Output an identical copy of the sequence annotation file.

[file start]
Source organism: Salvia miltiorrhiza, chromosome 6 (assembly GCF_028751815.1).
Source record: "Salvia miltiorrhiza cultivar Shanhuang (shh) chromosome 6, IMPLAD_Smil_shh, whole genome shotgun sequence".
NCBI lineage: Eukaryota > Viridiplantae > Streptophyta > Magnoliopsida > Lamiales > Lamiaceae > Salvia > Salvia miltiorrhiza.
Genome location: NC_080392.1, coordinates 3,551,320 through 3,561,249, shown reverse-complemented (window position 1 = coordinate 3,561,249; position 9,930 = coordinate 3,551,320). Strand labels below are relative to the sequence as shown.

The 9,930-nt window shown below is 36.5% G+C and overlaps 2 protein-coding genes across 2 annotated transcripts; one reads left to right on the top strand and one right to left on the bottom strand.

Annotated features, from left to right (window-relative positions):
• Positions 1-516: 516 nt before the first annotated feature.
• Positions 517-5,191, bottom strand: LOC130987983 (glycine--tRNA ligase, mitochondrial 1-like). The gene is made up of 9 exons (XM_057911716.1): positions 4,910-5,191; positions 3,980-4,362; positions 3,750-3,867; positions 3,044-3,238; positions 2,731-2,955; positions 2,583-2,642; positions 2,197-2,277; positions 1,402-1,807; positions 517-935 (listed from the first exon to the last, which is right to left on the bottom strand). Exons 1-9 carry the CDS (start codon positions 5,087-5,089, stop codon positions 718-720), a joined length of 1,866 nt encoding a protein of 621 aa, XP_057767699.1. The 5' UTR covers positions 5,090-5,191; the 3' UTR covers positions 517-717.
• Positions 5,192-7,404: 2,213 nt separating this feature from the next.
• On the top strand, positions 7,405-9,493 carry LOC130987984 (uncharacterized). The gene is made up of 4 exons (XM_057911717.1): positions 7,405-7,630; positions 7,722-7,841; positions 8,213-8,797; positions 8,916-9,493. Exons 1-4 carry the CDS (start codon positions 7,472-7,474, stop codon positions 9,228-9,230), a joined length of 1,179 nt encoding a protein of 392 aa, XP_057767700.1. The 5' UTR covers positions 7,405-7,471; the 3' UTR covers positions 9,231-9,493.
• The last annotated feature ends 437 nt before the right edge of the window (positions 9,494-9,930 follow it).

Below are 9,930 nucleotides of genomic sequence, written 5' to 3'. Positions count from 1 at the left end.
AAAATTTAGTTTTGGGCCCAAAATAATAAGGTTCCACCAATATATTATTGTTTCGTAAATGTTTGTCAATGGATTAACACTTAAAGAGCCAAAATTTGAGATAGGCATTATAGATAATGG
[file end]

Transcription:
Source organism: Salvia miltiorrhiza, chromosome 6 (assembly GCF_028751815.1).
Source record: "Salvia miltiorrhiza cultivar Shanhuang (shh) chromosome 6, IMPLAD_Smil_shh, whole genome shotgun sequence".
NCBI lineage: Eukaryota > Viridiplantae > Streptophyta > Magnoliopsida > Lamiales > Lamiaceae > Salvia > Salvia miltiorrhiza.
Genome location: NC_080392.1, coordinates 3,551,320 through 3,561,249, shown reverse-complemented (window position 1 = coordinate 3,561,249; position 9,930 = coordinate 3,551,320). Strand labels below are relative to the sequence as shown.

The 9,930-nt window shown below is 36.5% G+C and overlaps 2 protein-coding genes across 2 annotated transcripts; one reads left to right on the top strand and one right to left on the bottom strand.

Annotated features, from left to right (window-relative positions):
• Positions 1-516: 516 nt before the first annotated feature.
• Positions 517-5,191, bottom strand: LOC130987983 (glycine--tRNA ligase, mitochondrial 1-like). The gene is made up of 9 exons (XM_057911716.1): positions 4,910-5,191; positions 3,980-4,362; positions 3,750-3,867; positions 3,044-3,238; positions 2,731-2,955; positions 2,583-2,642; positions 2,197-2,277; positions 1,402-1,807; positions 517-935 (listed from the first exon to the last, which is right to left on the bottom strand). Exons 1-9 carry the CDS (start codon positions 5,087-5,089, stop codon positions 718-720), a joined length of 1,866 nt encoding a protein of 621 aa, XP_057767699.1. The 5' UTR covers positions 5,090-5,191; the 3' UTR covers positions 517-717.
• Positions 5,192-7,404: 2,213 nt separating this feature from the next.
• On the top strand, positions 7,405-9,493 carry LOC130987984 (uncharacterized). The gene is made up of 4 exons (XM_057911717.1): positions 7,405-7,630; positions 7,722-7,841; positions 8,213-8,797; positions 8,916-9,493. Exons 1-4 carry the CDS (start codon positions 7,472-7,474, stop codon positions 9,228-9,230), a joined length of 1,179 nt encoding a protein of 392 aa, XP_057767700.1. The 5' UTR covers positions 7,405-7,471; the 3' UTR covers positions 9,231-9,493.
• The last annotated feature ends 437 nt before the right edge of the window (positions 9,494-9,930 follow it).

Below are 9,930 nucleotides of genomic sequence, written 5' to 3'. Positions count from 1 at the left end.
AAAATTTAGTTTTGGGCCCAAAATAATAAGGTTCCACCAATATATTATTGTTTCGTAAATGTTTGTCAATGGATTAACACTTAAAGAGCCAAAATTTGAGATAGGCATTATAGATAATGG